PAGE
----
By Victoria Moussot
March 3, 2017
Last Thursday, I joined the Spartan Volunteers for my first Midnight Run, an event that brings food and basic supplies to the homeless population in New York City. Surviving outside on the street is not only exhausting, but isolating. There are not many kind words offered to the homeless. Even caring people that might want to help would be rightfully cautious. We Spartans did not ask intrusive questions, nor did we offer advice or make judgments. Instead, when someone shared, we listened. That was how I learned that listening to someone respectfully can be as much as a gift as offering a free sandwich.
That night, I was shocked when a homeless man explained the unfathomable. He said he wanted coffee but had to decline our offer because he rode the subway to stay warm. If he drank the coffee, he might need to get off the train to find a bathroom, and he knew he would not have enough money to get back on the train. Later, a homeless couple came forward asking if we had clean clothes. Unfortunately, we had no women’s clothing, especially the size zero she wore. The woman was delighted to get any clean clothes, no matter what size or gender.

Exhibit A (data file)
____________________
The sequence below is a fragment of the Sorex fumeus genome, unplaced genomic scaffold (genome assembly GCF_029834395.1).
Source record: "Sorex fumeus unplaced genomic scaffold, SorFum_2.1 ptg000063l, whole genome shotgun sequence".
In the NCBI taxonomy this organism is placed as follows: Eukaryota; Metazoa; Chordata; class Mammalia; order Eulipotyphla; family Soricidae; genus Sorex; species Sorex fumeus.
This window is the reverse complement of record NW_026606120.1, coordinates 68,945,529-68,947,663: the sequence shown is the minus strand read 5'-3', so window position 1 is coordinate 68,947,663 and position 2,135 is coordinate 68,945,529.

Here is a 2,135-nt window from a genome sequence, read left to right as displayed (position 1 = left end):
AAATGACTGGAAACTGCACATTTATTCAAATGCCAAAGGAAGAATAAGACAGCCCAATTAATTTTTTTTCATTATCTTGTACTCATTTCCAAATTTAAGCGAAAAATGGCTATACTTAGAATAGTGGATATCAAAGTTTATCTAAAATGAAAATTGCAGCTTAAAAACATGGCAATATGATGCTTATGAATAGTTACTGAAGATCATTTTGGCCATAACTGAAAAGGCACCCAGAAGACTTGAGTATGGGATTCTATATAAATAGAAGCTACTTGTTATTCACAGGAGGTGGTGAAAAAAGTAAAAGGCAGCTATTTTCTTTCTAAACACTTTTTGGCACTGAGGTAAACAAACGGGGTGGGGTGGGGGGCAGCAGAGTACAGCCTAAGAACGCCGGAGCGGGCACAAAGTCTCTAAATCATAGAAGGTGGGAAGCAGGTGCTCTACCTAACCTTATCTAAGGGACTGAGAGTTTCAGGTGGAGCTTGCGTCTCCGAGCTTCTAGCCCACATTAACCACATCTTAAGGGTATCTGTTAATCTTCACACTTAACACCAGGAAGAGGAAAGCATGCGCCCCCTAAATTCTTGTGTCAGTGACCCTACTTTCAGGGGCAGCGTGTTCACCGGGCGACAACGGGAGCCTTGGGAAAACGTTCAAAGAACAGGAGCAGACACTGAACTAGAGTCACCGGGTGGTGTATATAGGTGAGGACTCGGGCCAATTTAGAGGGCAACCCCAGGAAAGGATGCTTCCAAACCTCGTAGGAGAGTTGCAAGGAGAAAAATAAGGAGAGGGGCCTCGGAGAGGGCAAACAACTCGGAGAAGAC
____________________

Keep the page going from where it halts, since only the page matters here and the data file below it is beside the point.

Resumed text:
After my brief glimpse into this life, I thought about Mother Teresa and her work with the sick and poor. She carried individuals to her home, washed them, and listened to their stories. When asked how she could bear the stench of filth and sickness, she said she always dignified the individual. She explained her work as a response of the love of Jesus in his most distressing disguise. She valued the poor because they were humans in the image of God, not because of what they could do or produce.
The Midnight Run was started in 1984 by church-goers offering late-night relief efforts as a “forum for trust, sharing, understanding and affection” fostering “human exchange, rather than the exchange of goods.” This remains the focus and model of the present day event. Human connection and altruism continues with volunteer groups from over 150 community organizations, churches, synagogues, schools, and other civic groups in New York.
Gina Velardi, the President of Spartan Volunteers, expressed it best. “My last midnight run, which was actually my sixth run, was one of the most unforgettable. However, it will certainly not be my last! I deeply feel that everyone should have the chance to experience a midnight run at least once.”
Spartan Volunteers practice steadfast kindness by doing Midnight Runs. For years, they have been quietly bringing supplies and dignity to the homeless. The Midnight Run is a reflection of St. Teresa of Calcutta’s reminder, “we can do no great things, but we can do small things with great love.”